This effort included a thoroughgoing assault on the Lutheran Church in Poznań, and it was as a result of that assault that Pastor Manitius was eventually martyred for his faithfulness. According to some accounts, the Nazis presented Pastor Manitius with a choice this man of faith could not accept: either become a Volksdeutscher (an ethnic German naturalized as a subject of the German Reich), collaborate in making the Lutheran Church in the region an instrument of Nazi rule, and preach his sermons only in the German language; or suffer the consequences of refusing to collaborate in the Germanization of the area. If Pastor Manitius had accepted and collaborated, he would probably have survived the war. But neither his faith, nor his sense of honor, nor his intense Polish patriotism permitted him to make that choice. Instead, he refused to assist the Nazis in any way. For this act of faith and courage he was interned in a concentration camp and brutally murdered shortly thereafter.

The general circumstances of his death, though often repeated with variations in other cases in Nazi-occupied Eastern Europe, are not as familiar to us as they ought to be, because Americans are not as familiar with history of Eastern Europe as they might be. These circumstances of brutality and lawlessness are instructive in their own right. Remembering them honors the victims in an important way, and reminds us powerfully of the inhumanity to which absence of faith all too often leads.

The city of Poznań is surrounded by a ring of defensive fortifications. One of them, Fort VII, became the German concentration camp for the area. Pastor Manitius was imprisoned at Fort VII, and murdered there. In his book Father Frankiewicz wrote about the night of January 28 (or 29), 1940, the following:

"The [SS guards were] celebrating the achievement of power by Hitler’s party [Hitler’s appointment as Chancellor of Germany, January 30, 1933]…. Enraged crowds were opening the cells like cages with wild animals. They called the prisoners out and amused themselves by mistreating them sadistically…. In our cell we stood at attention in two rows. The guard called my neighbor, Pastor Manitius. He left instantly without a cap, without a jacket, in socks only…. [He] never returned to the cell. After two days his food parcel, his clothing, and his personal items were distributed [to the other prisoners]."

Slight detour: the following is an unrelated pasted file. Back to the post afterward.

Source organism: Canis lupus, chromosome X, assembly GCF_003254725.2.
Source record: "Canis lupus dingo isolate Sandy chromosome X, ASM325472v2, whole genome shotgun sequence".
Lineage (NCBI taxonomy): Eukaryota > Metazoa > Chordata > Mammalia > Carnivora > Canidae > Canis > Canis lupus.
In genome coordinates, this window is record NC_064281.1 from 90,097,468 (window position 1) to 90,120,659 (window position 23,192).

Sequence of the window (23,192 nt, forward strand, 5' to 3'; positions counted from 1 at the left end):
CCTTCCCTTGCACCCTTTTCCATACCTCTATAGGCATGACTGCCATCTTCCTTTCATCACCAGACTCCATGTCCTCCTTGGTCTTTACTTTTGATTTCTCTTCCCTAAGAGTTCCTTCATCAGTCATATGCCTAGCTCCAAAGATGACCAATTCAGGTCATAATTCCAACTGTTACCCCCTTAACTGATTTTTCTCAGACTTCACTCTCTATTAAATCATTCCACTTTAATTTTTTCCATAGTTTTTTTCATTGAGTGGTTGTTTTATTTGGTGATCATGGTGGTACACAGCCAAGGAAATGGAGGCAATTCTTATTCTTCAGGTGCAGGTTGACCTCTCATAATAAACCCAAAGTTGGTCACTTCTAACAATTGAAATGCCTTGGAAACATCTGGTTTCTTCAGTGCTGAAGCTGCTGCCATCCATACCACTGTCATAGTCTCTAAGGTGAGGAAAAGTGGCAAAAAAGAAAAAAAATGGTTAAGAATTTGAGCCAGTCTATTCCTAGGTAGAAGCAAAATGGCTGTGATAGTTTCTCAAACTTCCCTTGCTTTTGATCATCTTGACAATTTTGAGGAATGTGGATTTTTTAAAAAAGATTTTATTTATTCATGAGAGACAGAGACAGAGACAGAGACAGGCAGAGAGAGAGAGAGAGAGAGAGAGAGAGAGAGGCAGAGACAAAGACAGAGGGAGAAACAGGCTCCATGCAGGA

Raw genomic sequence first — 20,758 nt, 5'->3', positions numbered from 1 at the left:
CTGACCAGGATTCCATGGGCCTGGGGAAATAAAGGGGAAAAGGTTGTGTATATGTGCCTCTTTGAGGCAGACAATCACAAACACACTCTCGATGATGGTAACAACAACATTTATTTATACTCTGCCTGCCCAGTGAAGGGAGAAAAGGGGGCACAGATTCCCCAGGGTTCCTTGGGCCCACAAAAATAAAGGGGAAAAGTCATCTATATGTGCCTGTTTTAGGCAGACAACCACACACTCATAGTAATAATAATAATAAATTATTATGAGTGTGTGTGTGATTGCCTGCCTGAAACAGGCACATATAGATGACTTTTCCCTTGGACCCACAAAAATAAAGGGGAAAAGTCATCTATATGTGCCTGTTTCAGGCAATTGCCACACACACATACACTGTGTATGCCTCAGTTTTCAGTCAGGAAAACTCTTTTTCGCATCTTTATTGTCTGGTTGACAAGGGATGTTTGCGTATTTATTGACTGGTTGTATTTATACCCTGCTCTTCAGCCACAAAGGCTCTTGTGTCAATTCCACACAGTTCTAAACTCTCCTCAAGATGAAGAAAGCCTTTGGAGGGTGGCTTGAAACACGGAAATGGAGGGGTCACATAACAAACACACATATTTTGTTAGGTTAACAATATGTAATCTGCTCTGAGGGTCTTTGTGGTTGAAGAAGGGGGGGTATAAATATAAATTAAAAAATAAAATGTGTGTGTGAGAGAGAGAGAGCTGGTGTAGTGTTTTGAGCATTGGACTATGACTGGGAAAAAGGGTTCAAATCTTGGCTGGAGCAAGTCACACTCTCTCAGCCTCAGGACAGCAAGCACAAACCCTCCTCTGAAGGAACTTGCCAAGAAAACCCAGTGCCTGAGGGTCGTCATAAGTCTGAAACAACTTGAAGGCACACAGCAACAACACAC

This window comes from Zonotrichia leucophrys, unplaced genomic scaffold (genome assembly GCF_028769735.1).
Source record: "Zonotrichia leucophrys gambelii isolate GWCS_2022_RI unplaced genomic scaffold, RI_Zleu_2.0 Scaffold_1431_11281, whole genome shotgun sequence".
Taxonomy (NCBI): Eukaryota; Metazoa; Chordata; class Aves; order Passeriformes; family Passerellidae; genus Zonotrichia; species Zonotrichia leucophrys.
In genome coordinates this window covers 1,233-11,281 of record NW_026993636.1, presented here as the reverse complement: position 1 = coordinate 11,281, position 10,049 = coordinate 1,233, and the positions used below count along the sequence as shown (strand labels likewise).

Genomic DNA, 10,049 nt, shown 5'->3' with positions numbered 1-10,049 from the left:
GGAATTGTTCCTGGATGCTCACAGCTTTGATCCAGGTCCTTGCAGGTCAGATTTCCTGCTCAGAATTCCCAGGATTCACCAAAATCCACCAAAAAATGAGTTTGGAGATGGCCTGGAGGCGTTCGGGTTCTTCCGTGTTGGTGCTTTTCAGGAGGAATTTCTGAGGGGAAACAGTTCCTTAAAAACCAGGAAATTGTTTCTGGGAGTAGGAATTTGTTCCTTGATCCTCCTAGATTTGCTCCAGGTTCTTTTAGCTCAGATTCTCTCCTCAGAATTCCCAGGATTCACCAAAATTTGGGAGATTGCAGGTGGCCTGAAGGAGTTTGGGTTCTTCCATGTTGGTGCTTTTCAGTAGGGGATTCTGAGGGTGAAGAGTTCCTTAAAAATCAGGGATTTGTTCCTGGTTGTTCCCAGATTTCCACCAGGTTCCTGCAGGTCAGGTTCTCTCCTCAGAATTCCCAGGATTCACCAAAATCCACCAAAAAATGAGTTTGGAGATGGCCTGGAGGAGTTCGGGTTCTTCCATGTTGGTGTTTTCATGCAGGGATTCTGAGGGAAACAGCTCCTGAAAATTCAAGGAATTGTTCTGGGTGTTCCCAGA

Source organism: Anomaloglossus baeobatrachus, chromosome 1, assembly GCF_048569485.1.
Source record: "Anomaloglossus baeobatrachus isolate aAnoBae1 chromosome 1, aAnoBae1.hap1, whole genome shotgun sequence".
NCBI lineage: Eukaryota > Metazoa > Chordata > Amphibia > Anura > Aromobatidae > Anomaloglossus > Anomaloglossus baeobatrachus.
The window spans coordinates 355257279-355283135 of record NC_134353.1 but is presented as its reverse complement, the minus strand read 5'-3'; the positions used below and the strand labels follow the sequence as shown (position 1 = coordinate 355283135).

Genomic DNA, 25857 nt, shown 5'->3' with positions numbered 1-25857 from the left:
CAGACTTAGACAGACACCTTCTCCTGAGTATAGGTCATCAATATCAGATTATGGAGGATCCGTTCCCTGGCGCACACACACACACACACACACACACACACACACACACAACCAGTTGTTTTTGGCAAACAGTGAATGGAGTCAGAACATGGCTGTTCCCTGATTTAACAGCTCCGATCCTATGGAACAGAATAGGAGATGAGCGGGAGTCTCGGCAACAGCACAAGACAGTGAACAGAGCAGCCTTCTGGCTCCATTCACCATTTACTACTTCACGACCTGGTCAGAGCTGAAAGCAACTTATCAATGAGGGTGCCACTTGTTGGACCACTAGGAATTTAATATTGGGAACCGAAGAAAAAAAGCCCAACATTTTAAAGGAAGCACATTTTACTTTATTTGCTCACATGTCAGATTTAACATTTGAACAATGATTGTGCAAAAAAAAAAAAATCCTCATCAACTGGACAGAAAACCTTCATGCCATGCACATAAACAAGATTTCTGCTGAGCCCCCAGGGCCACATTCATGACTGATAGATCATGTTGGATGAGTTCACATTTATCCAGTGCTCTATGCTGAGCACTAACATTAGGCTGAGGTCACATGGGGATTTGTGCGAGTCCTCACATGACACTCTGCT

(pages 22-23)

Father Frankiewicz’s account implies that Pastor Manitius was severely beaten, then forced to run through a corridor of the fort (as though attempting to escape), and shot to death by the SS. The usual practice at Fort VII was that SS guards would report such deaths in the words “Auf der Flucht verschossen” – shot while trying to escape. He had committed no crime. He had been afforded no trial. He was killed simply because of his opposition to Nazi policies, and because of his devotion to the independence of Poland. His body was never found, but according to Father Frankiewicz later that night bodies were loaded onto a truck and driven away, in all probability to the site of a mass grave in a nearby forest. His wife learned what had happened to him only in the Spring of 1940, from a prisoner who had just been released from Fort VII. She and her son were expelled from Poznań by the Germans shortly afterwards.

The service honoring Pastor Manitius on November 19 was conducted by Bishop Szarek, the presiding bishop of the Lutheran Church in Poland, and attended by local parishioners, Catholic and Jewish representatives, Lutheran pastors from as far away as Hamburg and Amsterdam, Polish Lutheran pastors, and representatives of the city and provincial governments of Poznań. It was held on the 80th anniversary of the reopening of the Poznań Lutheran parish after the end of World War I. Bishop Szarek in his sermon compared the Poznań parish with the early Christian assembly in Smyrna (in modern Turkey) for the similarities in the challenges and persecutions each of these Christian communities endured. Before moving to the outdoor dedication of the park named in Pastor Manitius’s honor, Bishop Szarek returned to the Poznań church’s Pastor Raszyk a gold chain and cross which had belonged to Pastor Manitius and had been given to the Bishop by the Manitius family in 1991. The Gustaw Manitius Park which Bishop Szarek consecrated will include a memorial marker giving information about Pastor Manitius and his martyrdom.